Carla Lonzi (b. 1931, Florence; d. 1982, Milan) was an art critic and feminist activist best known for her work with Rivolta Femminile, a feminist collective created in 1970. Following the publication of Autoritratto ('Self-portrait') in 1969, Lonzi published Manifesto di Rivolta femminile (1970), Sputiamo su Hegel. La donna clitoridea e la donna vaginale e altri scritti (1974) and Taci, anzi parla. Diario di una femminista (1977). Due to her uncodified practice, she occupies a singular position within postwar Italian politics and art, and is a crucial figure of European feminism.
(trans. Allison Grimaldi Donahue)
Recorded and transcribed throughout the 1960s, Carla Lonzi’s Self-portrait ruptures the linear tradition of art-historical writing. Lonzi first abolishes the role of the critic, her own, seeking change over self-preservation by theorising against the act of theorising. This is the voice of feminist experimentalism in Italian art and literature, and here Lonzi speaks for herself in English. Self-portrait montages her verbatim conversations with fourteen prominent artists working at the time, all men except one. Lonzi’s vital feeling that it was impossible to respond professionally to the political and existential problems embedded in the production and distribution of artworks drives the book’s contingent structure. Artmaking struck Lonzi as the invitation to be together in a humanly satisfying way. This first English translation brings Lonzi’s final work of criticism before her break with ‘art’ to an international audience. Her uncompromising enactment and pragmatic drop-out discontinues the narration of postwar modern art in Italy and beyond.
Afterword by Fulvia Carnevale.
- 21.6 x 13.9 cm
- 368 p.
- October 2021
About the author
About the translator
Allison Grimaldi Donahue (b. Middletown, Connecticut) is the author of Body to Mineral (Publication Studio Vancouver, 2016) and the co-author of On Endings (Delere Press, 2019). Her writing and translations have appeared in The Brooklyn Rail, Words Without Borders, Flash Art, BOMB, NERO and Tripwire, and her performances have been presented in Italy at Gavin Brown's enterprise, MAMbo, MACRO and Short Theatre. She is a 2021–22 resident of Sommerakademie Paul Klee, Bern. She lives in Bologna.
The book itself is seemingly such a straightforward idea of transcribing an interview word-for-word … it arrives at something that … exceeds the possibilities or expectations … She turns an interview into something that has a kind of arc into literature … it opens up a world.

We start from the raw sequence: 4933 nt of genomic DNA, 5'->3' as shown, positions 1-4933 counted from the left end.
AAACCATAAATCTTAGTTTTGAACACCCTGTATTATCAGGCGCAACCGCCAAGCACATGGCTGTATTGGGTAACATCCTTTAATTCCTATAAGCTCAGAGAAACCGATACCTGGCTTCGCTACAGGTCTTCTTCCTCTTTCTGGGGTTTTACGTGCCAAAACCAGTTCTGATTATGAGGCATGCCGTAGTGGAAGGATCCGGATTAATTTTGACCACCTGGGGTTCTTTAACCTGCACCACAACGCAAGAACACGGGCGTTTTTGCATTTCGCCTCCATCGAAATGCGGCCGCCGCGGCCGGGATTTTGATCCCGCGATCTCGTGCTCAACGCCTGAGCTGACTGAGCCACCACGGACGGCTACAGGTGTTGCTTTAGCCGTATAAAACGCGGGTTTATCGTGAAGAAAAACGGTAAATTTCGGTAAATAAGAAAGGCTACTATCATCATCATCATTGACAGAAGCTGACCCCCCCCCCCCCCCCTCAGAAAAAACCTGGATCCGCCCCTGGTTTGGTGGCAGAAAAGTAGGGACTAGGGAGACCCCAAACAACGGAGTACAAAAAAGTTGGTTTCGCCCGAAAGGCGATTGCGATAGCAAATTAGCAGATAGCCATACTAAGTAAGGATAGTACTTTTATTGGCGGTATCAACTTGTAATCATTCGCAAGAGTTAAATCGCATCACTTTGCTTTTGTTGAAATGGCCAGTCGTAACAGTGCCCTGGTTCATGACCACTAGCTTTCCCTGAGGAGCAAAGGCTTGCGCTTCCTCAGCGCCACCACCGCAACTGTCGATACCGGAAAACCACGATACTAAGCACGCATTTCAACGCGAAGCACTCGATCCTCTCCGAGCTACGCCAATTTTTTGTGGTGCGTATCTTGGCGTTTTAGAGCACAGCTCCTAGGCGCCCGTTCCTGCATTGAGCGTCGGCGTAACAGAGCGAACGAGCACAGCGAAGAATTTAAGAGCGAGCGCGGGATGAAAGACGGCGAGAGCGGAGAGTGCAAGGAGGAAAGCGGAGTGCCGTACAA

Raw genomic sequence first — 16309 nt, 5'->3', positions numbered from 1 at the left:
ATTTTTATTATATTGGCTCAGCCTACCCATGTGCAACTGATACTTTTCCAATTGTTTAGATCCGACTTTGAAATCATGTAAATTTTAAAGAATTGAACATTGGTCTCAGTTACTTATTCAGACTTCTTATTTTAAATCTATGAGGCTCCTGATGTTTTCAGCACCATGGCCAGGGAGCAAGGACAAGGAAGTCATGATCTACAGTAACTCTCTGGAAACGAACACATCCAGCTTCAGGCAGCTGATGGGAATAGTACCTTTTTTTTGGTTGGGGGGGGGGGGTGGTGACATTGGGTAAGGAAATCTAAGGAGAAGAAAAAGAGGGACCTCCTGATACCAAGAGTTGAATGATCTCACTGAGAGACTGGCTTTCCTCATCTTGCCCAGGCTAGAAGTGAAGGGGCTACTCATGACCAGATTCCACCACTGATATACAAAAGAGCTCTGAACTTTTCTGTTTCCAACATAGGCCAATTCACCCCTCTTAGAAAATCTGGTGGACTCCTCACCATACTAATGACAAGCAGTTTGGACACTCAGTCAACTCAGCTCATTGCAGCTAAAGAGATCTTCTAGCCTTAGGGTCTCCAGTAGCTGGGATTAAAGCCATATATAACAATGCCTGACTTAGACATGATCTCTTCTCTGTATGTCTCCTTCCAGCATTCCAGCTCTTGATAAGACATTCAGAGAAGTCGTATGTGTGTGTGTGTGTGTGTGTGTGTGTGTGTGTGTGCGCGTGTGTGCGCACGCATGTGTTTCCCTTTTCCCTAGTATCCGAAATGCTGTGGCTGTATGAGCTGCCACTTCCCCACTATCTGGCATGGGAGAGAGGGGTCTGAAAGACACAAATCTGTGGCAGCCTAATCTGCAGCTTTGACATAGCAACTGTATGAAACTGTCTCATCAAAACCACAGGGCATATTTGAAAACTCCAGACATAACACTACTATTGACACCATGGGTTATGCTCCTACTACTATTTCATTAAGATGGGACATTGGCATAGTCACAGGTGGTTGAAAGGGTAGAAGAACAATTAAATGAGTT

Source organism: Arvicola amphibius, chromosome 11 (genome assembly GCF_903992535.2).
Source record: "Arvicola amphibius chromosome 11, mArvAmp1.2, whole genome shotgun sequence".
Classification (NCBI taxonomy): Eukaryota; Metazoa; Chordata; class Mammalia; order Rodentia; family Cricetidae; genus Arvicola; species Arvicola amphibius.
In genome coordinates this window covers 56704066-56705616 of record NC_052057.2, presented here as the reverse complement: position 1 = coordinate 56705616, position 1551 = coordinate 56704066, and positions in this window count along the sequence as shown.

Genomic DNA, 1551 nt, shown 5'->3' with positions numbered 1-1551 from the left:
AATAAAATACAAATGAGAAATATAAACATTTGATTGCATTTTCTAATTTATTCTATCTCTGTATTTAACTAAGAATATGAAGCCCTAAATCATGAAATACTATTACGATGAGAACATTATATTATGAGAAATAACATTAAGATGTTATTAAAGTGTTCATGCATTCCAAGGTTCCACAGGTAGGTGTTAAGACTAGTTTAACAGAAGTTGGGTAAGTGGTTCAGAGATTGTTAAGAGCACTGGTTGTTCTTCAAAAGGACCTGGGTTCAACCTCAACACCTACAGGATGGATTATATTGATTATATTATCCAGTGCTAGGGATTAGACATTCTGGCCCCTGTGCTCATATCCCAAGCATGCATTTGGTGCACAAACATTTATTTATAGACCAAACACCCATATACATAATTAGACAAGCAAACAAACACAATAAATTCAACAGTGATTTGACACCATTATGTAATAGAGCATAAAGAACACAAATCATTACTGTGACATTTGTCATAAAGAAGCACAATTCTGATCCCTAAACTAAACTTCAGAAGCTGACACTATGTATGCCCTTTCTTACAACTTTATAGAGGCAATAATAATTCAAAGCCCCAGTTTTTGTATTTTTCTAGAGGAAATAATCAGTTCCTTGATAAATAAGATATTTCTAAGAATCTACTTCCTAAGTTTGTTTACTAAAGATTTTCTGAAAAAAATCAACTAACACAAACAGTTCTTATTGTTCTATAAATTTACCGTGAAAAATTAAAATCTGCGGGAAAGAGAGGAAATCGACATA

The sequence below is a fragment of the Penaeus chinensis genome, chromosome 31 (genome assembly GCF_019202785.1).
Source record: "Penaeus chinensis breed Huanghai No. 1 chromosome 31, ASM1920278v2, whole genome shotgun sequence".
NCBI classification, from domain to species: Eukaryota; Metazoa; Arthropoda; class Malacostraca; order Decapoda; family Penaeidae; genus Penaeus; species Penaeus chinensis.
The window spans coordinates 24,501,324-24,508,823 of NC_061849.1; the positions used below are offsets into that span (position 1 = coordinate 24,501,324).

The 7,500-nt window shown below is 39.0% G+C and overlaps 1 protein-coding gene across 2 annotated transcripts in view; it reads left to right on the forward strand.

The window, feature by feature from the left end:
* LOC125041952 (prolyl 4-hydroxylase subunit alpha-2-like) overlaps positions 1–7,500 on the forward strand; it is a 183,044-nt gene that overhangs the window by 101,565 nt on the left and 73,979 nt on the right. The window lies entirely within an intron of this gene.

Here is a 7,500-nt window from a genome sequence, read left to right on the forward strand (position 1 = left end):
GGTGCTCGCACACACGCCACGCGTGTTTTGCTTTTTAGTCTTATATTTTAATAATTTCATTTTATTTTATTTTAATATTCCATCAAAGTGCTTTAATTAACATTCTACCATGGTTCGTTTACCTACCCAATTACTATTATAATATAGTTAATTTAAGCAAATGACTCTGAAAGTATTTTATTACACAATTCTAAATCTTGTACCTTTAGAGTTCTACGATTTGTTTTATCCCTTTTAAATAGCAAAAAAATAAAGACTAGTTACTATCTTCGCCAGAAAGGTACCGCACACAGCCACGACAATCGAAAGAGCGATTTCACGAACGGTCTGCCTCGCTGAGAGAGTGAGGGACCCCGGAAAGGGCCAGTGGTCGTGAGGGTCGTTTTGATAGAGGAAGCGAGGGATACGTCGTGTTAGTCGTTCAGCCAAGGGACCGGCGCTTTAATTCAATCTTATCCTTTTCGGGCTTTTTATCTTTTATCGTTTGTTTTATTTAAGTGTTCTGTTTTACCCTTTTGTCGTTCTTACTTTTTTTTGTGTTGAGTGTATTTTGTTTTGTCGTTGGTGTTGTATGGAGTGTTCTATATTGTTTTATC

Stage of Recovery
Stage of Recovery
Close to spiritual anarchism, Georgia Sagri’s writing happens in the heat of negotiation. Starting in the months leading up to the occupation of Zuccotti Park in 2011, which became the movement for people’s self-governance known as Occupy, this book carries the energy and commitment of open struggle, direct address, self-organisation and public assembly. It is a critique of representation and its implicit oblivion, told through a decade of artistic and activist practice. The writing is a mode of recovery, it is pre-content shared to encourage open processes in art, thinking and action.
- 21.6 x 13.9 cm
- 160 p.
- May 2021
About the author
Georgia Sagri (born Athens, 1979) lives and works in Athens and New York. Her practice is influenced by her ongoing engagement in political movements and struggles on issues of autonomy, empowerment and self-organisation. From 1997 to 2001 she was a member of Void Network, a cultural, political and philosophical collective operating in Athens. In 2011 she was one of the main organisers of the Occupy Wall Street movement in New York. Since 2013 she has been a member of the assembly of the Embros Theatre Occupation, and in 2014 she initiated Ύλη[matter]HYLE, a semi-public cultural space in the heart of Athens. She is professor of performance at the Athens School of Fine Arts.
Insightful, passionate, flowing and jarring. Stage of Recovery is a creative journey that invites the reader to reflect on and reimagine society.
This book proposes a singular bio-aesthetic, an original way of living with each other, against the ever more delirious diktats of planetary techno-capitalism. Sagri’s is an extraordinary example of a practice where, as with the Situationists, art becomes indiscernible from politics.
I am convinced that Sagri's thinking in action is ultimately dedicated to the empowerment of the mass corporeality of the nameless, and to self-recovery from psychosomatic pains suffered in this world of hell.
Stage of Recovery observes a decade of revolutionary animism. There is no score of absolute ethics, the subject is made in anarchy. Her presence pulses in sustained relation.
Sagri captures affects of anti-capitalist resistance invisible within much political writing. When she writes she uses the whole wall (and climbs over it), reminds us of our powerful, vulnerable bodies, and does not shy away from paradox. Her highly personal practice (‘Don’t call it politics’) at Ύλη[matter]HYLE once offered important clarity in my own life – may her book reach all those who cannot stand on the balcony.